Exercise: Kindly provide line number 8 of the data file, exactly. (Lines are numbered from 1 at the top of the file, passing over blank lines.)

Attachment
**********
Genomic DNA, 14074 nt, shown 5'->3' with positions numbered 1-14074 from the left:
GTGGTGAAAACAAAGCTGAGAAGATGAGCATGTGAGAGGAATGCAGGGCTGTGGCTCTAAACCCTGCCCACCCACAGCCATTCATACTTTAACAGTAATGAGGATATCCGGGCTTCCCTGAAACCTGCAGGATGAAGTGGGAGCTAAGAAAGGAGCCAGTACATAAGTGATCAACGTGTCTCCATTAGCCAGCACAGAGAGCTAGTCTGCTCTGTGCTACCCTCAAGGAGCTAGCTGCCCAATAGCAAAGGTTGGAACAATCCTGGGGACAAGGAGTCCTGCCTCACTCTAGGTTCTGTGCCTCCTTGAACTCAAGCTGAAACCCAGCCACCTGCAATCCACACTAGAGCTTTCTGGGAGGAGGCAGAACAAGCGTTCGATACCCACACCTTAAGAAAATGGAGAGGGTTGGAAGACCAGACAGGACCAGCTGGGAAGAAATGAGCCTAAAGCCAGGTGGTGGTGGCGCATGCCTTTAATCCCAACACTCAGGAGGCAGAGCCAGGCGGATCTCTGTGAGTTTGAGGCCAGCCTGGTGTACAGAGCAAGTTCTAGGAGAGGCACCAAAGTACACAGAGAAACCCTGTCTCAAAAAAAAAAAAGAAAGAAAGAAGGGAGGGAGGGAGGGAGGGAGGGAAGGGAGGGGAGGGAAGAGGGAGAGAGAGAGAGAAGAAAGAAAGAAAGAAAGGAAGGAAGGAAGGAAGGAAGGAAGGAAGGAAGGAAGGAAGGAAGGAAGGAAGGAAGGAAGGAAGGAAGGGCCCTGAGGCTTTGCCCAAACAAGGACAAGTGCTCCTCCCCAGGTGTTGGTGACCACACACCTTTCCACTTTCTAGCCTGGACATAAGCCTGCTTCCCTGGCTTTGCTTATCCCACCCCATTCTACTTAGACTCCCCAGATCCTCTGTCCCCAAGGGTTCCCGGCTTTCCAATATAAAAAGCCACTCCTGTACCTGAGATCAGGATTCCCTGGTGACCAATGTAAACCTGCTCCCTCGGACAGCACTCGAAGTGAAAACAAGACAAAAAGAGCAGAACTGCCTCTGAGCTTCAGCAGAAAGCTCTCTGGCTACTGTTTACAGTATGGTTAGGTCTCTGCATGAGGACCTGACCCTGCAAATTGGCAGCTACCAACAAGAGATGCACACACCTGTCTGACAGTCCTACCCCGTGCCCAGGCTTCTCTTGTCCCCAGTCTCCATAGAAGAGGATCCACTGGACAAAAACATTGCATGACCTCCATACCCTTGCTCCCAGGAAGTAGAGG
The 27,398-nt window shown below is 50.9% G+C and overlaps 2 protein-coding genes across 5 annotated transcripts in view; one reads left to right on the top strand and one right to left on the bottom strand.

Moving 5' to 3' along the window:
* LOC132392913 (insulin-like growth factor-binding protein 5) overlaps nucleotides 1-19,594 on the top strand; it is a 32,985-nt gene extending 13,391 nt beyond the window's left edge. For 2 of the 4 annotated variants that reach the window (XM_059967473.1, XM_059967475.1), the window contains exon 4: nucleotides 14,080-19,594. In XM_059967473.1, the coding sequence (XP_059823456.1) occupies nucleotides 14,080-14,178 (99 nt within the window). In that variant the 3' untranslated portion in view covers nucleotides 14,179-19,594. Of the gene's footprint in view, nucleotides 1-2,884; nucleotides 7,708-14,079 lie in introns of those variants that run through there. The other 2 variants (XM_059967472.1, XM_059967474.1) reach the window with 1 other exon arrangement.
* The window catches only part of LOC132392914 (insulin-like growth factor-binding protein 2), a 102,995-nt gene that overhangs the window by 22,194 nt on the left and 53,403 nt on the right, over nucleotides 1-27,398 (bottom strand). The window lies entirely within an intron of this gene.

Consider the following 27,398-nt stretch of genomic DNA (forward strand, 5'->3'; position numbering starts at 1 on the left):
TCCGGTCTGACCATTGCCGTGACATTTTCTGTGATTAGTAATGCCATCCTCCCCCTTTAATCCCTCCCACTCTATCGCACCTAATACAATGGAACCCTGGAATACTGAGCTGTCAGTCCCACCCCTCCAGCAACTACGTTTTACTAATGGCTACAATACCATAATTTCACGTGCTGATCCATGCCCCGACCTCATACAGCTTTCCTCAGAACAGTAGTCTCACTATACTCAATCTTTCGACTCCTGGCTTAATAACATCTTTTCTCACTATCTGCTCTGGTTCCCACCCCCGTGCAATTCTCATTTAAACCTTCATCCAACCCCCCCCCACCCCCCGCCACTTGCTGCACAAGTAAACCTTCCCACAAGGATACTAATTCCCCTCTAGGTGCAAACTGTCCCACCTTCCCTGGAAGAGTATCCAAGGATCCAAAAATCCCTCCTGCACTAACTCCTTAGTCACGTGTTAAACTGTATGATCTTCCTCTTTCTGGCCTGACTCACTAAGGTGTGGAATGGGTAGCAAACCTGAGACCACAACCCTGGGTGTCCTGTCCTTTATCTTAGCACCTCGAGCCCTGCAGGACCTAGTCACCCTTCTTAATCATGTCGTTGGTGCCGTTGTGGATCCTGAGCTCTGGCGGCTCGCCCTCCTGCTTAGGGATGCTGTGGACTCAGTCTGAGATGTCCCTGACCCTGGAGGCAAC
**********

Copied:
TCCGGTCTGACCATTGCCGTGACATTTTCTGTGATTAGTAATGCCATCCTCCCCCTTTAATCCCTCCCACTCTATCGCACCTAATACAATGGAACCCTGGAATACTGAGCTGTCAGTCCCACCCCTCCAGCAACTACGTTTTACTAATGGCTACAATACCATAATTTCACGTGCTGATCCATGCCCCGACCTCATACAGCTTTCCTCAGAACAGTAGTCTCACTATACTCAATCTTTCGACTCCTGGCTTAATAACATCTTTTCTCACTATCTGCTCTGGTTCCCACCCCCGTGCAATTCTCATTTAAACCTTCATCCAACCCCCCCCCACCCCCCGCCACTTGCTGCACAAGTAAACCTTCCCACAAGGATACTAATTCCCCTCTAGGTGCAAACTGTCCCACCTTCCCTGGAAGAGTATCCAAGGATCCAAAAATCCCTCCTGCACTAACTCCTTAGTCACGTGTTAAACTGTATGATCTTCCTCTTTCTGGCCTGACTCACTAAGGTGTGGAATGGGTAGCAAACCTGAGACCACAACCCTGGGTGTCCTGTCCTTTATCTTAGCACCTCGAGCCCTGCAGGACCTAGTCACCCTTCTTAATCATGTCGTTGGTGCCGTTGTGGATCCTGAGCTCTGGCGGCTCGCCCTCCTGCTTAGGGATGCTGTGGACTCAGTCTGAGATGTCCCTGACCCTGGAGGCAAC